When anti-collision means avoiding static objects and areas

Danger that doesn’t move

Our safety focus has always been on preventing collisions between workers and plant vehicles. Construction sites and depots can be very dangerous places due to a lot of activity, as people, machinery and vehicles move around in close proximity to one another. Being lulled into a false sense of security about how close one is to machinery, coupled with compromised vision, is a potential recipe for collision incidents.

This is where the opportunity to apply RFID proximity warning system (PWS) technology to create effective anti-collision alerts was inspired.  But the topography of a site itself can present dangers that don’t move around like vehicles do. Our wireless proximity warning technology can also be applied to these places that pose a risk to workers.

We launched the UK’s first wireless proximity warning systems in 2016.  We thought that it would be hugely efficient to be able to kit out visiting vehicles to a site as they come through the gate so that protection from collision risk is consistent and continuous.

However, if you know anything about construction sites, they are varied and full of hazards – that don’t necessarily move around. There could be unsafe structures, sinkholes, harmful substances that are pooling or have been spilled – the possibilities are many. Why not use the RFID PWS technology to protect workers from those, by segregating those areas, using a system that’s easily mountable just about anywhere, without the need for cabling? The wireless version still offers visual and audible alarms to let people know that they are approaching a static, unsafe area, or object.

Some of the common dangers are:

MEWPs: while a MEWP (mobile elevated platform) is not always static, it can remain that way for long periods of time until the operator decides to move it. However, will the pedestrians on the ground know that clearly? This is a collision risk.

Holes in the ground: Works are phased and scheduled and sometimes holes in the ground stay that way for a long time. So, until the holes or trenches (i.e. potential trips and falls) are dealt with, an RFID perimeter can be set up at key danger spots to warn workers.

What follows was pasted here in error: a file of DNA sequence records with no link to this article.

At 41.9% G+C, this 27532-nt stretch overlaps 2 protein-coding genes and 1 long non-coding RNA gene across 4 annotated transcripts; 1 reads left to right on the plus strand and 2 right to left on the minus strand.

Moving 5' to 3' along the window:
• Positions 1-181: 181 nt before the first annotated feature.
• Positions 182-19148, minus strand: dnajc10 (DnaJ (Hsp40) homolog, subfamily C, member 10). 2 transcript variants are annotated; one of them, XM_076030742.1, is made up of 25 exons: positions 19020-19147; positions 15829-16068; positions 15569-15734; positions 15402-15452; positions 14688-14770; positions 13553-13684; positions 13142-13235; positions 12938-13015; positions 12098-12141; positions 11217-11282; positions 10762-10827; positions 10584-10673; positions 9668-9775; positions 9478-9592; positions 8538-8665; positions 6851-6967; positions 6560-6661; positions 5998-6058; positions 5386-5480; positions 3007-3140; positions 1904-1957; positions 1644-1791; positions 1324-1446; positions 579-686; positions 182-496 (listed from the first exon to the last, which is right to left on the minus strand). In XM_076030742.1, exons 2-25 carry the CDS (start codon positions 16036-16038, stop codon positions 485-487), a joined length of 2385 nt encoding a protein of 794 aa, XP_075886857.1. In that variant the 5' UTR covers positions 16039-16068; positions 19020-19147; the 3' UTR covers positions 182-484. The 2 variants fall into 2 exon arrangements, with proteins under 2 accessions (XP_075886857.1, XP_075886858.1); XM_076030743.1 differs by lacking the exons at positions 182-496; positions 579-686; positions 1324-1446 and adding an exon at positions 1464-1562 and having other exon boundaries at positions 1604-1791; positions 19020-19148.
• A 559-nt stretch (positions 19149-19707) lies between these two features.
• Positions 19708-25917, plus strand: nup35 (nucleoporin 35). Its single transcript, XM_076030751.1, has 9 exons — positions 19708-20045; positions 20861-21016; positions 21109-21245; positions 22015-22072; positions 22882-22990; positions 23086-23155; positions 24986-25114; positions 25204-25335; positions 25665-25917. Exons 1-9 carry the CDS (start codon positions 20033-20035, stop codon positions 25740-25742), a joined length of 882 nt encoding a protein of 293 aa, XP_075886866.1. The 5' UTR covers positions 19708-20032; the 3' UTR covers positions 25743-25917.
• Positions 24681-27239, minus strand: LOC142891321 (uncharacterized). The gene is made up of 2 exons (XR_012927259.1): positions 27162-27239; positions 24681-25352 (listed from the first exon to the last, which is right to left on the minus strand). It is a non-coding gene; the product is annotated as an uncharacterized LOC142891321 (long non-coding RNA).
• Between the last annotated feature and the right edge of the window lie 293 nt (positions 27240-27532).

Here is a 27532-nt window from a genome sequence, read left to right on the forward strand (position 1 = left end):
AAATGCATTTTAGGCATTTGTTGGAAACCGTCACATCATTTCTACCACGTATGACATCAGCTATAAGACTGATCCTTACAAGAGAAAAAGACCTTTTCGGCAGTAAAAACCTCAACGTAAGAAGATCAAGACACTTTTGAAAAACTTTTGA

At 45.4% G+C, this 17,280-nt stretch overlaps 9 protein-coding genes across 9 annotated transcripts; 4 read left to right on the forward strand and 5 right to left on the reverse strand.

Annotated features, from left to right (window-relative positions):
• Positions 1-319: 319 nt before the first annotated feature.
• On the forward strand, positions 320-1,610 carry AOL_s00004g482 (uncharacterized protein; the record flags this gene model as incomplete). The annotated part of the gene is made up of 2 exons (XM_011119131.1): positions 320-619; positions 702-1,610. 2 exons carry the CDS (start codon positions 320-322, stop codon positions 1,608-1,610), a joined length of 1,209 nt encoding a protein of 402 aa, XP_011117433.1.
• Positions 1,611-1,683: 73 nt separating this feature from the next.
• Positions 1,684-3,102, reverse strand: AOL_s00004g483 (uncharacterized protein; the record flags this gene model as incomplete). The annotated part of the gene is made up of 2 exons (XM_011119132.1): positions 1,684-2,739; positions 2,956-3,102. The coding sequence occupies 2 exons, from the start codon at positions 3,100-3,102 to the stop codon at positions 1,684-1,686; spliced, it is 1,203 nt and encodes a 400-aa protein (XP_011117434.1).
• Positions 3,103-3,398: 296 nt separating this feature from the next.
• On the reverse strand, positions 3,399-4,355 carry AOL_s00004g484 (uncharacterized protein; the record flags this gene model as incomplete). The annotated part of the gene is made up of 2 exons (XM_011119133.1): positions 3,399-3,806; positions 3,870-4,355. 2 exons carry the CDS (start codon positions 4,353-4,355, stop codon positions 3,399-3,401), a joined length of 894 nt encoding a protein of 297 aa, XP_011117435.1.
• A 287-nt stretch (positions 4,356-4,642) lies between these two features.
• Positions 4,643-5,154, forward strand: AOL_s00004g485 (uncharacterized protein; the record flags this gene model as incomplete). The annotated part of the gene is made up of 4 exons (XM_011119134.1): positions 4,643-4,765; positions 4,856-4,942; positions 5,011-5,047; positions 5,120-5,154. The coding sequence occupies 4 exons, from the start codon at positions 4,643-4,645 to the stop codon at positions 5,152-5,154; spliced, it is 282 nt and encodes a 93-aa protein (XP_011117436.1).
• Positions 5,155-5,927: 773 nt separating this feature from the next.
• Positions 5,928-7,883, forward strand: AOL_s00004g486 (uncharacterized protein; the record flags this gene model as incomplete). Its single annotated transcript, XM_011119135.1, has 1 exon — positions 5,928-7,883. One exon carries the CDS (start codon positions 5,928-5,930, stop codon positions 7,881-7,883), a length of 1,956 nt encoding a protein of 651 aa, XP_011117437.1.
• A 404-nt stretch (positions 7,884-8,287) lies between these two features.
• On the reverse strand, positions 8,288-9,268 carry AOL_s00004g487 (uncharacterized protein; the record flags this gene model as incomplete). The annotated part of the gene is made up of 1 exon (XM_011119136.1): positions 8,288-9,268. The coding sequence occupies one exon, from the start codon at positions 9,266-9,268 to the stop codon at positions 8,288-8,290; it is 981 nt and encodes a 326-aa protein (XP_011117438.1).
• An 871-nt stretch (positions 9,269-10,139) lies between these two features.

Toxins and biohazards: construction and land remediation often mean dealing with hazardous areas, pooling toxins or work around dangerous organics, such as excessive bird faeces, or stagnant ground water that may be harbouring biological contaminants such as rat urine. Ensuring that workers don’t stray into these areas reduces contamination risk among the workforce.

Let’s not forget about asbestos: a perilous and insidious substance which is found on a variety of construction sites and derelict structures. Its detrimental physical effects are often not detected until many years after exposure. Until specialist asbestos removal contractors are brought onto a site to extract it carefully, other workers should be segregated from the risk of disturbing it.

The multipurpose function of the basic SiteZone unit means it can be tailored to mitigate all these risks, and prevent yet more accidents, injuries or fatalities. Whether you’re on a MEWP, avoiding trenches, or keeping safe at crossing points, if you’re not aware, static hazards can harm you. Maybe it’s time to start thinking slightly differently about collision; it’s not just about a vehicle colliding with you, it can be about you having an unpleasant collision with something else!

About the author

Gary Escott is the co-founder of SiteZone Safety, he has worked in the field of mobile plant safety for 15 years and has worked on the introduction of technology based safety products across other sectors. His goal is reducing the risk of collisions between vehicles and vulnerable persons using innovative products and technology.

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